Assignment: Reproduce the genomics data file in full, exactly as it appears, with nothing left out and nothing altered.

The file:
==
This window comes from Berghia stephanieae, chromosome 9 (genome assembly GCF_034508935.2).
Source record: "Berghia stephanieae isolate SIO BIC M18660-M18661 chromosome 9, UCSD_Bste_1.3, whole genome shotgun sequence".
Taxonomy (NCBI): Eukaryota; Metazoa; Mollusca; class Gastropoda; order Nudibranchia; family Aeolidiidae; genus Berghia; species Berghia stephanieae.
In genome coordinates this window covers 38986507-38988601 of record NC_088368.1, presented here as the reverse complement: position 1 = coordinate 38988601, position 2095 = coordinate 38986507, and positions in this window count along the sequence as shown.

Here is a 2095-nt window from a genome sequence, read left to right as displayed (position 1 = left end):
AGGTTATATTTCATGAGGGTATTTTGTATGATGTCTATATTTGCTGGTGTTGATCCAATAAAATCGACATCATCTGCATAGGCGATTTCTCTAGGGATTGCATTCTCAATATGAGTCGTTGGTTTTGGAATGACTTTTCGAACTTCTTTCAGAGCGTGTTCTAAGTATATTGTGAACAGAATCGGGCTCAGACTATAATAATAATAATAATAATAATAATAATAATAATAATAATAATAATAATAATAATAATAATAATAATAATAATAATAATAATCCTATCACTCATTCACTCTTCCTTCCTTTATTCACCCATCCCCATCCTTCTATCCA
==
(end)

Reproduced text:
This window comes from Berghia stephanieae, chromosome 9 (genome assembly GCF_034508935.2).
Source record: "Berghia stephanieae isolate SIO BIC M18660-M18661 chromosome 9, UCSD_Bste_1.3, whole genome shotgun sequence".
Taxonomy (NCBI): Eukaryota; Metazoa; Mollusca; class Gastropoda; order Nudibranchia; family Aeolidiidae; genus Berghia; species Berghia stephanieae.
In genome coordinates this window covers 38986507-38988601 of record NC_088368.1, presented here as the reverse complement: position 1 = coordinate 38988601, position 2095 = coordinate 38986507, and positions in this window count along the sequence as shown.

Here is a 2095-nt window from a genome sequence, read left to right as displayed (position 1 = left end):
AGGTTATATTTCATGAGGGTATTTTGTATGATGTCTATATTTGCTGGTGTTGATCCAATAAAATCGACATCATCTGCATAGGCGATTTCTCTAGGGATTGCATTCTCAATATGAGTCGTTGGTTTTGGAATGACTTTTCGAACTTCTTTCAGAGCGTGTTCTAAGTATATTGTGAACAGAATCGGGCTCAGACTATAATAATAATAATAATAATAATAATAATAATAATAATAATAATAATAATAATAATAATAATAATAATAATAATAATAATAATCCTATCACTCATTCACTCTTCCTTCCTTTATTCACCCATCCCCATCCTTCTATCCA